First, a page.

I don't think that the idea behind CT was that CTs are the best teachers. The idea was that teachers who done the CT route would become better than they were before starting CT. As for the idea of the best teachers being PT/DHT/HT is that because they were successful at interview because thay are very good at selling themselves or because they are actually good at their job?
DOing some CT modules has definitely improved my teaching. Is that measurable in some way? Proabaly not.
I think that only teachers would complain about colleagues becoming enhanced professionals and receiving financial reward for it. The CT scheme was there for ages and everybody was able to do it so why complain about something you were able to do? I don't complain that my PTC, DHT etc get paid more than me, they went for interview and were successful, well done them. There are the best paid social workers in the country, sorry guidance teachers they are called who seem to get paid a lot. (Last bit was joke, they got the job, well done them.)
its_like_omg The CT scheme was there for ages and everybody was able to do it so why complain about something you were able to do?
The CT scheme was there for ages and everybody was able to do it so why complain about something you were able to do?
Not quite everybody. Those who hadn't reached the top of the pay scale were not eligible, for starters. You also have to consider how many teachers with young families would really be able to afford the time and money to embark upon a degree course. I know that I couldn't. Not on top of a full time job.
It suits those whose families are grown up (or those who have no family committments) and those whose financial situation is flexable. It's not inclusive, IMO. Applications for PT, on the other hand are inclusive, as preparation for promotion can be done through the CPD process within the normal working year with no additional expense to the employee and anyone is entitled to apply for a promoted post.
I don't complain that my PTC, DHT etc get paid more than me, they went for interview and were successful, well done them.
They get paid more for having the extra responsibilities, something a CT does not have.
Ah- but not all local authorities behaved in the same way. before I embarked on CT I'd been a senior teacher- and I was interviewed in 2003 by my HT. I was offered options- stay and take my money for continuing my remit (which no longer existed); accept a substantive PT post; go on the assimilated scale at PT1, or do that and try for CT. I did the latter- with his support.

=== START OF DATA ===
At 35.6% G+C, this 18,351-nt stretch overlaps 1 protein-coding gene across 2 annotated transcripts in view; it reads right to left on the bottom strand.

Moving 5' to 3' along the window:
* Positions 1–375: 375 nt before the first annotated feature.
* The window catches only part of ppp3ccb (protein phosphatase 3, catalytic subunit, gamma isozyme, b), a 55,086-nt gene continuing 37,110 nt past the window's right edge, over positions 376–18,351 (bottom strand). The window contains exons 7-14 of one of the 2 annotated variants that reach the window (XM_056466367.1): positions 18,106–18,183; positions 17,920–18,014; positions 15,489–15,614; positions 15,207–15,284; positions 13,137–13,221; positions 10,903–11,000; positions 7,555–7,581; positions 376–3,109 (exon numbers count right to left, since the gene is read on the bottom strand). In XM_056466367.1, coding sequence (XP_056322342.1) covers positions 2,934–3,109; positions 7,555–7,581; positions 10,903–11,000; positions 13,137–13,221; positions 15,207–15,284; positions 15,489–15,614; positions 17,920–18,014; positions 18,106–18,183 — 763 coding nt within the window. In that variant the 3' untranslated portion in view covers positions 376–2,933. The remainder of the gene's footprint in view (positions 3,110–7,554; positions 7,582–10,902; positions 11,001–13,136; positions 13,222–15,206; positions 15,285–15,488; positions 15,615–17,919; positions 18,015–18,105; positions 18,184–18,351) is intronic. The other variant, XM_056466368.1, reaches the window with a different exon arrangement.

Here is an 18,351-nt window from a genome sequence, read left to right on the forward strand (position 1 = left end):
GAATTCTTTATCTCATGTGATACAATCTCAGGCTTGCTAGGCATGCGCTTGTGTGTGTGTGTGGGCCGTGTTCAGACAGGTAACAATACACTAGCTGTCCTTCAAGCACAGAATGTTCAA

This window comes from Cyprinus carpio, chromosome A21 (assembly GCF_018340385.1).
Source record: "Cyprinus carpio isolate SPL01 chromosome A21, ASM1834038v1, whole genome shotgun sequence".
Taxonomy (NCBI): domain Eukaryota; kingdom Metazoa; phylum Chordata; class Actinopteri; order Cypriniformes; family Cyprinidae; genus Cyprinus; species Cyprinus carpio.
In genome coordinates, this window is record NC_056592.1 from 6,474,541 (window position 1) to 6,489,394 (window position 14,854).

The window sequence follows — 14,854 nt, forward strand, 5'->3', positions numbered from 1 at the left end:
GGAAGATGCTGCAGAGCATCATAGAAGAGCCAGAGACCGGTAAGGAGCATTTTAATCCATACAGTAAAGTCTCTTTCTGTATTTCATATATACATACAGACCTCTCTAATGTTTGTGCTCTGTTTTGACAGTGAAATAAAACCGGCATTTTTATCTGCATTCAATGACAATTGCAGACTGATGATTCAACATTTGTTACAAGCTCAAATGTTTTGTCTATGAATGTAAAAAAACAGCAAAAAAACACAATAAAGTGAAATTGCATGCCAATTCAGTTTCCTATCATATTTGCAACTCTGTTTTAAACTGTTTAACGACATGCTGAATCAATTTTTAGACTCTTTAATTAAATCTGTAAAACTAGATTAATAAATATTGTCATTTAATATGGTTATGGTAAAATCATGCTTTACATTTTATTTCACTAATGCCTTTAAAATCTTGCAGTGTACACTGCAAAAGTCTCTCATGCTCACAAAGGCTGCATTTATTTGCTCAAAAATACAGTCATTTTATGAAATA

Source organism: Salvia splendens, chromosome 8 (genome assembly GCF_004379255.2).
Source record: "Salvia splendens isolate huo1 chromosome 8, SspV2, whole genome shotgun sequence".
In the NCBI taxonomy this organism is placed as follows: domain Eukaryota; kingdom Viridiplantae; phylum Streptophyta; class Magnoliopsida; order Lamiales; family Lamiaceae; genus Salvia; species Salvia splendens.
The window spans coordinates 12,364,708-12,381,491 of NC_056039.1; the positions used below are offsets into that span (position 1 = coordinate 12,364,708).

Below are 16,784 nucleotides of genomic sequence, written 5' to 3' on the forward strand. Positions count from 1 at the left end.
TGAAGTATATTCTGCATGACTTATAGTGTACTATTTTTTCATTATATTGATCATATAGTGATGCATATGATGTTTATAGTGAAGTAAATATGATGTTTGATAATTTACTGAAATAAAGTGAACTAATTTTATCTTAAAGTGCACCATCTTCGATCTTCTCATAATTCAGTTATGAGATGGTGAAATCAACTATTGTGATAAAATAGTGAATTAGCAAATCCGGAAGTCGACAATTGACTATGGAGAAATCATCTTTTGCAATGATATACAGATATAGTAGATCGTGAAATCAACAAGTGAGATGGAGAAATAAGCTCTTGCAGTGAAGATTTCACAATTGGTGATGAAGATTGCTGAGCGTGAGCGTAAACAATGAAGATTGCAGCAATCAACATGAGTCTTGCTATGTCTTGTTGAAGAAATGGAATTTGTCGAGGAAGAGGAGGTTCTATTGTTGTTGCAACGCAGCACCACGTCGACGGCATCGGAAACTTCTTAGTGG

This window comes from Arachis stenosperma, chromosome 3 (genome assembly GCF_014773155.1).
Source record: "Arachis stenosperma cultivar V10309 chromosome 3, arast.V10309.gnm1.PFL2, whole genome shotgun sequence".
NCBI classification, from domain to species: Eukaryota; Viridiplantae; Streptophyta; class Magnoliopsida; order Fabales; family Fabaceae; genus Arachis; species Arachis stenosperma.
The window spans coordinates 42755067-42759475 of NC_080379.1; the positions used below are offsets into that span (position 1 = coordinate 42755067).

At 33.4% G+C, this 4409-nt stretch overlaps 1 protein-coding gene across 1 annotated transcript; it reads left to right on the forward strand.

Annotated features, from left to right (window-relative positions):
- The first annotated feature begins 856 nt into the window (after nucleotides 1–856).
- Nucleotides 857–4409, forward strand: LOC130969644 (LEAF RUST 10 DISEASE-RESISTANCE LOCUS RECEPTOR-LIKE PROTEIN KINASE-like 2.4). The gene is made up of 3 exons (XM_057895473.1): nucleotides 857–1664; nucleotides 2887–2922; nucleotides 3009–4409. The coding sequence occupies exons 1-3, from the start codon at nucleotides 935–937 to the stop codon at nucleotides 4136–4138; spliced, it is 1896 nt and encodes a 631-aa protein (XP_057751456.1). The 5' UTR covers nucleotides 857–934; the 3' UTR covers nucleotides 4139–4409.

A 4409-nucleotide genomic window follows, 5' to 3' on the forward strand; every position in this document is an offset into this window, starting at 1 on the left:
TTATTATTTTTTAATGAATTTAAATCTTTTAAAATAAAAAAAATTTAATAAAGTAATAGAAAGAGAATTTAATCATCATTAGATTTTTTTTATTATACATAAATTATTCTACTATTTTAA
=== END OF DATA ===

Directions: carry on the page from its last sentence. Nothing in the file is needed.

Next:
while I was completing my work based project - I did the modules, my region appointed me as a PGDE tutor with a Uni partnership. I did the first year of a PhD after I got my M.Ed, before my region appointed me to a one day a week secondment supporting CfE.
My region has a CDO of CPD who is a CT-
Am I a better classroom teacher? I used to think so- but age is slowing me down- my worries are that the loss of that hard earned money, together with increased pension contributions etc, mean I'll be limping on for another 15 years at least-
The media has a lot to answer for- teacher bashing and Government invective over public sector pensions have cost us the support of the public. McCormac is now dividing us - beware
Like you I was a Senior Teacher and was interviewed by my HT - except that my authority didn't give us the option to be PTs (which would have been my preferred option). Instead I was told to proceed along the CT route which involved me in a LOT of work and expense, as, even though I assimilated to Point 3 of CT, I had to do Modules 1 and 2 (plus I did a free pilot module on thinking skills) then I submitted a 10,000 word claim for accreditation of university modules with 100 pieces of evidence. Only after this was given 6 modules - meaning I ended up with 9 - did I get any increase, as I was already on Point 3. I then did a Master's Degree, which meant that I spent hours and hours ploughing away at this after school and at weekends, plus most of my summer "holidays".
My school has benefitted hugely from the Action Plan drawn up as a result. It involves me in a lot of extra work, but parents are more involved and pupil exam results have improved hugely. I'm also on the committee of the Greater Glasgow Chartered Teacher Planning Group, which meets after school and we've organised a CT wiki, plus held three highly successful twilight CPD events. As well as this, I'm on the Committee of ACTS (Association of Chartered Teachers Scotland), which meets on Saturdays all over Scotland. We organise a highly successful annual conference, as well as teachers as researcher events. In addition we were asked to give evidence to the McCormac Review and several of us spent a lot of our own time gathering evidence of good practice by CTs from all over Scotland, going over this and making a case to the Review Team. Unfortunately they chose to listen to ADES, SLS and COSLA.
We should not be fighting amongst ourselves at this time. The conditions of ALL teachers are under attack and we need to fight not just to retain CT, which is an alternative career route for classroom teachers and a means of enhancing professionalism, but the pay and conditions of ALL teachers. You are right to warn us to beware of McCormac dividing us.
If you want to help to retain CT then join ACTS (Association of Chartered Teachers Scotland) and/or come to the meeting at Stirling Management Centre on the morning of Saturday 8th October (email email@example.com - if not .co.uk then it's .com) Goggle ACTS and go on to the website, follow links to join ACTS. It's only £25 a year if you're fully chartered and £15 if you're on the route and you get a newsletter, entry to the annual conference and teachers as researchers and social events.